polvo

Polyvalent cephalopod mollusc. (aka ambitious app assember)

npm install polvo
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Polvo - Polyvalent cephalopod mollusc

Stories in Ready

Build Status Coverage Status

Dependency Status NPM version

What the ★★★★?

Polvo is a built system and an application assembler for the browser.

Yet another one.

Seriously?

Yes, built with simplicity in mind and based on a straightforward plugins architecture, Polvo is also agnostic to languages, libraries, frameworks and weather, like the majority of his competitors friends.

Philosophy (in short)

  1. Your scripts and templates become all one javascript, and your styles become one css

  2. Both scripts and templates are wrapped as CJS modules and thus can be require-d regularly as you'd do in NodeJS.

  3. You end up with 2 files, app.js and app.css

Include both in your html and you're done!

Installation

npm install -g polvo

Features

  • Auto-build on every change
  • LiveReload on every change
  • Syntax-check on every change
  • SourceMaps support [1]
  • Conditional-compilation for flexibility (if, elif, else, fi)
  • Partials supported for templates and styles
  • Simple Embeded Webserver [2] powered by Connect
  • Compression capabilities powered by UglifyJS and CleanCSS
  • Multi-purpose resolution algorithm for both files and partials
  • Simplistic Plugins architecture available for interoperability

[1] For languages that provide it
[2] Simple convenience (also for SPA, redirecting inexistent urls to index.html)

Contents

Dependency Resolution

Polvo uses the same resolution algorithm presented in NodeJS, so you can code your libraries doing global or local require-s as you wish, like if you were building a NodeJS app. In the end, everything will be ready for in-browser use.

★ Of couse, you won't be able to use NodeJS core modules once inside the Browser, such as fs, process, cluster and so on. The same applies to any other module you may find - if it uses any API not available for in-browser use, you won't be able to use it.

Packaging Systems

In order to not lock you up with one single packaging system, Polvo is intended to support some of them. It's not fully functional yet but the plans are there.

★ As each packaging system approaches the subject in its own opinionated way, it may be impossible to aggregate them all in an universal way. However its under serious study and implementation right now to check all possibilities.

At the moment you can use:

  • NPM Full support, hooray!
  • Component Partial support [1]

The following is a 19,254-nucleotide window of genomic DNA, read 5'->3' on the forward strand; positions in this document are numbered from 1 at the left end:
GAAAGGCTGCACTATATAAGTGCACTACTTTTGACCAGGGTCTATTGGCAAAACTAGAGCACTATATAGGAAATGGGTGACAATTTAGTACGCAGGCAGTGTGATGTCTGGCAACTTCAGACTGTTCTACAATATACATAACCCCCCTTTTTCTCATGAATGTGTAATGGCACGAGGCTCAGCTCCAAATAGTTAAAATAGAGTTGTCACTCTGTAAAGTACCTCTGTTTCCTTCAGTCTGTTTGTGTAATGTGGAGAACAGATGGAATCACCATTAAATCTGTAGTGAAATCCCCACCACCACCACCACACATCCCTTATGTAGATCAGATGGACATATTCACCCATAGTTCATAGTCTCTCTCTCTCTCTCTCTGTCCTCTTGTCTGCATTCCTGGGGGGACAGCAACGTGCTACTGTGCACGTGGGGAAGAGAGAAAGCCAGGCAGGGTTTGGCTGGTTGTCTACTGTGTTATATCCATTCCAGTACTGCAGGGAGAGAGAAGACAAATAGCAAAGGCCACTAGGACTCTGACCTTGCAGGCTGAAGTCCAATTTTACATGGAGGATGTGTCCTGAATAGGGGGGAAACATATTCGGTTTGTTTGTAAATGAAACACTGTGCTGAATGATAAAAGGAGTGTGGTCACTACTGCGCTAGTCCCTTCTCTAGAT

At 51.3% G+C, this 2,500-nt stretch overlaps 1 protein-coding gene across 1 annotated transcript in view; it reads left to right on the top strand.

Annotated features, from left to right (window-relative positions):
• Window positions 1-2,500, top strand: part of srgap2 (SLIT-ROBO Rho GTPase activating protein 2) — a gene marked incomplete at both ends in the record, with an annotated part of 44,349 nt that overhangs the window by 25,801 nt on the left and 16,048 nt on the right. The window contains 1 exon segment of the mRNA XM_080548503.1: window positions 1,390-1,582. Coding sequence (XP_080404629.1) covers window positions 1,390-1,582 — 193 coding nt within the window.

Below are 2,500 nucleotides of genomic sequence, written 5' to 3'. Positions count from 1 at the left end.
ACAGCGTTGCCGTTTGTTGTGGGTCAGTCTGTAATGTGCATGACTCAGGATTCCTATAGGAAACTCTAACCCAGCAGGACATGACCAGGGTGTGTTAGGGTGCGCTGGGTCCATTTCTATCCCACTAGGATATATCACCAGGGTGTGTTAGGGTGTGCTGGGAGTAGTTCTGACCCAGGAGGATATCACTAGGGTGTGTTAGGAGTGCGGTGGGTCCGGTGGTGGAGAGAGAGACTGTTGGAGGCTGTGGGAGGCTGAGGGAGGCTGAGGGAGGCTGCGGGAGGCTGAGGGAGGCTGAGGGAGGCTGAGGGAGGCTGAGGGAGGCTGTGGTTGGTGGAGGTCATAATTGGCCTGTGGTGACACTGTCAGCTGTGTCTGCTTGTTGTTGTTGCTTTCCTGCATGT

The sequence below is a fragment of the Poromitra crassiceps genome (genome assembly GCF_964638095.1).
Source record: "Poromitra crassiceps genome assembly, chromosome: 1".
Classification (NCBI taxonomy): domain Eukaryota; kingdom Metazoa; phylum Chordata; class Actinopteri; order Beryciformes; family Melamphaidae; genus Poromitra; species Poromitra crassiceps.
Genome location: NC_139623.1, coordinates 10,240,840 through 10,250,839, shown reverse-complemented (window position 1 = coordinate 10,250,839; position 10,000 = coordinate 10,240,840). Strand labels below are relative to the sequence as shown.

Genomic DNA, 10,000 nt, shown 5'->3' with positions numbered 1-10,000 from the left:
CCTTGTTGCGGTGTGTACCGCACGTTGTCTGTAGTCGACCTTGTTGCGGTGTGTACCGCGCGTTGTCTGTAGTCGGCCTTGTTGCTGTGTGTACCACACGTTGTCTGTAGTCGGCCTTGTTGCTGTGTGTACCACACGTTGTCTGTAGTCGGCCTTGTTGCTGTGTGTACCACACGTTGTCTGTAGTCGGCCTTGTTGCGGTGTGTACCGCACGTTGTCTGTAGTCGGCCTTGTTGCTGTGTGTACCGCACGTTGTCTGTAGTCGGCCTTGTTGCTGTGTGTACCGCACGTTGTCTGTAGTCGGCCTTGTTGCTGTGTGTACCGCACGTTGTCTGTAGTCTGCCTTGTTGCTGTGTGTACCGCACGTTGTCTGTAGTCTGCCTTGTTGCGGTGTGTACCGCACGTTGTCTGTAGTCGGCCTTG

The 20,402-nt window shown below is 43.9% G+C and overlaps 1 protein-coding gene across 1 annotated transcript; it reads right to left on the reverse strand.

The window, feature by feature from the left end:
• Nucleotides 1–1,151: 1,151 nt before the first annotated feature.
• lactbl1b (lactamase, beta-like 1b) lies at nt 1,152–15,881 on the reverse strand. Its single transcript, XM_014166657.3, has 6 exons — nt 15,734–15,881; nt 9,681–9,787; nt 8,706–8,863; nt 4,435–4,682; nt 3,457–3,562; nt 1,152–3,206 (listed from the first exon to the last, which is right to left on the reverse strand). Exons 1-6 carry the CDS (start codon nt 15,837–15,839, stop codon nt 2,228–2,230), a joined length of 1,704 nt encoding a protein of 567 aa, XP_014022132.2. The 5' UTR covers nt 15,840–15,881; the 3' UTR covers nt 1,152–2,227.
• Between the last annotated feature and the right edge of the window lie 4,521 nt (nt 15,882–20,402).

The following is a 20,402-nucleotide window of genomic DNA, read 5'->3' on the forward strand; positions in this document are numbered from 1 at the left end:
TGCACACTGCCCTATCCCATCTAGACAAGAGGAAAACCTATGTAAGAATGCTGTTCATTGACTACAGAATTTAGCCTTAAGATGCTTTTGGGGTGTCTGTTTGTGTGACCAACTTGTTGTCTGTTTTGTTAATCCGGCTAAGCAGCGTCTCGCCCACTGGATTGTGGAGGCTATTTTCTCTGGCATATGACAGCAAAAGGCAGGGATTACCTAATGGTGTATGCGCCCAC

• Bower Partial support, with some caveats [2]
  • Ender Yet to be done [3]

[1] Supporting only js and css for now, full implementation is a WIP
[2] TODO: Describe caveats
[3] Pondering the real benefits and possibilities of implementing Ender

Plugins (supported languages)

Again, Polvo is agnostic to languages -- however it needs individual plugins for each language in order to properly assemble it. Some of them is built in out of the box for you joy, and others should be done / installed separately.

Polvo will search and initialize aditional plugins present in the dependencies field of your package.json file.

Built in plugins

Each plugin is an independent repository.

Click the links to see individual README for each one.

★ Scripts

  1. Javascript (.js) Build Status Coverage Status
  2. CoffeeScript (.coffee) Build Status Coverage Status
    • ✓ Literate Coffeescript (.litcoffee, .coffee.md)
    • ✓ Source Maps

★ Styles

  1. CSS (.css) Build Status Coverage Status
    • partials supported
  2. Stylus (.styl) Build Status Coverage Status
    • nib available
    • partials supported

★ Templates

  1. HTML (.htm, .html) Build Status Coverage Status
    • partials supported
  2. Jade (.jade) Build Status Coverage Status
    • partials supported

CLI

Command line interface help screen.

Usage:
  polvo [options] [params]

Options:
  -w, --watch        Start watching/compiling in dev mode                
  -c, --compile      Compile project in development mode                 
  -r, --release      Compile project in release mode                     
  -s, --server       Serves project statically, options in config file   
  -f, --config-file  Path to a different config file                     
  -b, --base         Path to app's root folder (when its not the current)
  -x, --split        Compile files individually - useful for tests coverage
  -v, --version      Show Polvo's version                                
  -h, --help         Shows this help screen                              

Examples:
  polvo -c
  polvo -cs
  polvo -w
  polvo -ws
  polvo -wsf custom-config-file.yml

Config

Polvo's config file is simply a file named polvo.yml in your project.

You'll may need to setup six simple options to adjust Polvo to your needs:

  1. server
  2. input
  3. output
  4. alias
  5. minify
  6. boot

A Polvo's complete config file look such as:

polvo.yml

server:
  port: 3000
  root: ./public

input:
  - src

output:
  js: ./public/app.js
  css: ./public/app.css

alias:
  app: ./src/app

minify:
  js: false
  css: false

boot: ./src/app/app

Server

Basic infos to serve your application, just inform desired port and your public folder.

When using the option -s a basic webserver will be launched to serve the app.

Input

Project's input src folders, can be one or many.

Output

Project's output files, at least one should be specified.

★ If you're using conditional compilation, make sure you're aware that you can reuse the conditional variables to compose the output path for your files.

Alias

It's a handy option that lets you map some names to specific dirs. These names will make folders act like gobal modules in your node_modules folder with all dirs listed in package.json directories field, so you can require them as such.

For example, imagine a structure like this:

myapp
├── polvo.yml
├── src
│   └── app
│       ├── app.coffee
│       ├── controllers
│       │   └── controller.coffee
│       ├── models
│       │   └── model.coffee
│       └── views
│           └── views.coffee
└── vendors
    └── myframework
        └── src
            └── lib
                ├── controller.coffee
                ├── model.coffee
                └── view.coffee